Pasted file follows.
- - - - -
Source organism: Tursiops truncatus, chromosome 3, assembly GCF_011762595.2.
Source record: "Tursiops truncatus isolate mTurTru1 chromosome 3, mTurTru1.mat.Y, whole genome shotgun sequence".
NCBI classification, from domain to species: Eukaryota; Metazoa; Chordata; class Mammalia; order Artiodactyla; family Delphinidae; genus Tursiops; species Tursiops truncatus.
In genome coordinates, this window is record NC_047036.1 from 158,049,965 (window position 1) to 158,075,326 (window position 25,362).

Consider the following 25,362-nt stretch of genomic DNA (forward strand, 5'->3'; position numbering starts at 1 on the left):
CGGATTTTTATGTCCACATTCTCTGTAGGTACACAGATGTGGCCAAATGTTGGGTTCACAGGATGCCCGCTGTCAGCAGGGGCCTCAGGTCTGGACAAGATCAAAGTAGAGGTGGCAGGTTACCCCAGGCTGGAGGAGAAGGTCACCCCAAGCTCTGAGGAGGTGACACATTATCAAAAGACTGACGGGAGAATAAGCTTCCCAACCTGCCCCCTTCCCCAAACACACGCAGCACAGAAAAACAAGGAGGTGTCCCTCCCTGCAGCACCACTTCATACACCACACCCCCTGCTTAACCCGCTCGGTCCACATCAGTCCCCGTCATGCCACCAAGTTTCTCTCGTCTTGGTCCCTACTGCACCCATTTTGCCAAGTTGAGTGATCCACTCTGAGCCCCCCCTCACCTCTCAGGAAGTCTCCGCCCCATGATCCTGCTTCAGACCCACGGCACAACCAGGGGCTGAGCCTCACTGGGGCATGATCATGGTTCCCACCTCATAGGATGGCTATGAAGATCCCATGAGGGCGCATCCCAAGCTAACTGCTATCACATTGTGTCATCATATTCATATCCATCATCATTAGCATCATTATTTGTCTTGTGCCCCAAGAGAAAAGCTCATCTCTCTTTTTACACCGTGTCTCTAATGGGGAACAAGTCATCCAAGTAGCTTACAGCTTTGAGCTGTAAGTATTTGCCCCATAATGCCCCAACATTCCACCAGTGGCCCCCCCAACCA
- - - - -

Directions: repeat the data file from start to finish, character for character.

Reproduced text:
Source organism: Tursiops truncatus, chromosome 3, assembly GCF_011762595.2.
Source record: "Tursiops truncatus isolate mTurTru1 chromosome 3, mTurTru1.mat.Y, whole genome shotgun sequence".
NCBI classification, from domain to species: Eukaryota; Metazoa; Chordata; class Mammalia; order Artiodactyla; family Delphinidae; genus Tursiops; species Tursiops truncatus.
In genome coordinates, this window is record NC_047036.1 from 158,049,965 (window position 1) to 158,075,326 (window position 25,362).

Consider the following 25,362-nt stretch of genomic DNA (forward strand, 5'->3'; position numbering starts at 1 on the left):
CGGATTTTTATGTCCACATTCTCTGTAGGTACACAGATGTGGCCAAATGTTGGGTTCACAGGATGCCCGCTGTCAGCAGGGGCCTCAGGTCTGGACAAGATCAAAGTAGAGGTGGCAGGTTACCCCAGGCTGGAGGAGAAGGTCACCCCAAGCTCTGAGGAGGTGACACATTATCAAAAGACTGACGGGAGAATAAGCTTCCCAACCTGCCCCCTTCCCCAAACACACGCAGCACAGAAAAACAAGGAGGTGTCCCTCCCTGCAGCACCACTTCATACACCACACCCCCTGCTTAACCCGCTCGGTCCACATCAGTCCCCGTCATGCCACCAAGTTTCTCTCGTCTTGGTCCCTACTGCACCCATTTTGCCAAGTTGAGTGATCCACTCTGAGCCCCCCCTCACCTCTCAGGAAGTCTCCGCCCCATGATCCTGCTTCAGACCCACGGCACAACCAGGGGCTGAGCCTCACTGGGGCATGATCATGGTTCCCACCTCATAGGATGGCTATGAAGATCCCATGAGGGCGCATCCCAAGCTAACTGCTATCACATTGTGTCATCATATTCATATCCATCATCATTAGCATCATTATTTGTCTTGTGCCCCAAGAGAAAAGCTCATCTCTCTTTTTACACCGTGTCTCTAATGGGGAACAAGTCATCCAAGTAGCTTACAGCTTTGAGCTGTAAGTATTTGCCCCATAATGCCCCAACATTCCACCAGTGGCCCCCCCAACCA